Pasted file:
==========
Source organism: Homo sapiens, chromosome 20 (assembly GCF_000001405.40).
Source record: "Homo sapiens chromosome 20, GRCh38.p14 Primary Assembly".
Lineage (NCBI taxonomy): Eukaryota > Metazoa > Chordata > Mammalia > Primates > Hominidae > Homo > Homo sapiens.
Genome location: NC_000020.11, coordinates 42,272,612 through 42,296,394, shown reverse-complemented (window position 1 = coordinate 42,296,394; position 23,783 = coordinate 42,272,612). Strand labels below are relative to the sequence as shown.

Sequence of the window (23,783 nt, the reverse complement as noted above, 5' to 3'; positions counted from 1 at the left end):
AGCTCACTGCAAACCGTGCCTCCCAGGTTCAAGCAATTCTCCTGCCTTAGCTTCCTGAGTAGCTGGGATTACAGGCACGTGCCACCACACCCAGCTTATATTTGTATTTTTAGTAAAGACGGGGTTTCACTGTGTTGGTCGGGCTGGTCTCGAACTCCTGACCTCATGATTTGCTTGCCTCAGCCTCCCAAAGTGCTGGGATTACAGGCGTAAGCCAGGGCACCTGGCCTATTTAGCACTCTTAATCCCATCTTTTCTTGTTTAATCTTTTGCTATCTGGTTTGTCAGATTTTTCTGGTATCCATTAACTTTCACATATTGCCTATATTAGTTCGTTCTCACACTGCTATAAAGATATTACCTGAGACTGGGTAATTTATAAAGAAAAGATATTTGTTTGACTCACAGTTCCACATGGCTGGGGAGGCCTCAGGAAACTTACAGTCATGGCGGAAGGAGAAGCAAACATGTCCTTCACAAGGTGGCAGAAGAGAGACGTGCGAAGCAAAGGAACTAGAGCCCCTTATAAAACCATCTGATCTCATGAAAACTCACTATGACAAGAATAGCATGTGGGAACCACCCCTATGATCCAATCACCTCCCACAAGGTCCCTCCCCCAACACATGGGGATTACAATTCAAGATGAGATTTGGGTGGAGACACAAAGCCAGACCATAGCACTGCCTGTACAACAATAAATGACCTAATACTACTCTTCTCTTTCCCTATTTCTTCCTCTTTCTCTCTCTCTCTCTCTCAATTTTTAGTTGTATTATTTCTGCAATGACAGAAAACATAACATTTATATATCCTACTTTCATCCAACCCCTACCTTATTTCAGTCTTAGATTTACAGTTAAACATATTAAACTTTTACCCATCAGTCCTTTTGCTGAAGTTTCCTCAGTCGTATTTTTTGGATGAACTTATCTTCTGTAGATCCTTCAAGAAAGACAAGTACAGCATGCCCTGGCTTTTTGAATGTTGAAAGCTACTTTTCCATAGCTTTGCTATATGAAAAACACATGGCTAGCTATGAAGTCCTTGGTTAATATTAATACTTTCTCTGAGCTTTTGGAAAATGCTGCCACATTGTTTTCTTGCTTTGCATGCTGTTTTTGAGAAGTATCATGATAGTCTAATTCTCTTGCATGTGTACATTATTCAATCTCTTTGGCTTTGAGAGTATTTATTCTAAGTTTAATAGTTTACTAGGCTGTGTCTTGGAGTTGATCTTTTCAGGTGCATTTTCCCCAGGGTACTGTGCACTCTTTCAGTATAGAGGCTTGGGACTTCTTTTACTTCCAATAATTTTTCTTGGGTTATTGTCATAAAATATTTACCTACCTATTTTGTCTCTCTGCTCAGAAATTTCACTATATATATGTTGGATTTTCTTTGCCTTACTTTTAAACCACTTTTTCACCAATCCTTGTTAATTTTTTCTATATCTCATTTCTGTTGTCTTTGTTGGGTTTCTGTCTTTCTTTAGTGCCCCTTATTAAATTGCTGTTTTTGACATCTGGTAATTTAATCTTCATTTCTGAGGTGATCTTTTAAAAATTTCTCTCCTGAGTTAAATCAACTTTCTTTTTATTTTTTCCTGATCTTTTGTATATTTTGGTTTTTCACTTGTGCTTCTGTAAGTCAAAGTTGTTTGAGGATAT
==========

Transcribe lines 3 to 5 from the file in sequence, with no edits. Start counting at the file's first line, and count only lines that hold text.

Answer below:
Lineage (NCBI taxonomy): Eukaryota > Metazoa > Chordata > Mammalia > Primates > Hominidae > Homo > Homo sapiens.
Genome location: NC_000020.11, coordinates 42,272,612 through 42,296,394, shown reverse-complemented (window position 1 = coordinate 42,296,394; position 23,783 = coordinate 42,272,612). Strand labels below are relative to the sequence as shown.

Sequence of the window (23,783 nt, the reverse complement as noted above, 5' to 3'; positions counted from 1 at the left end):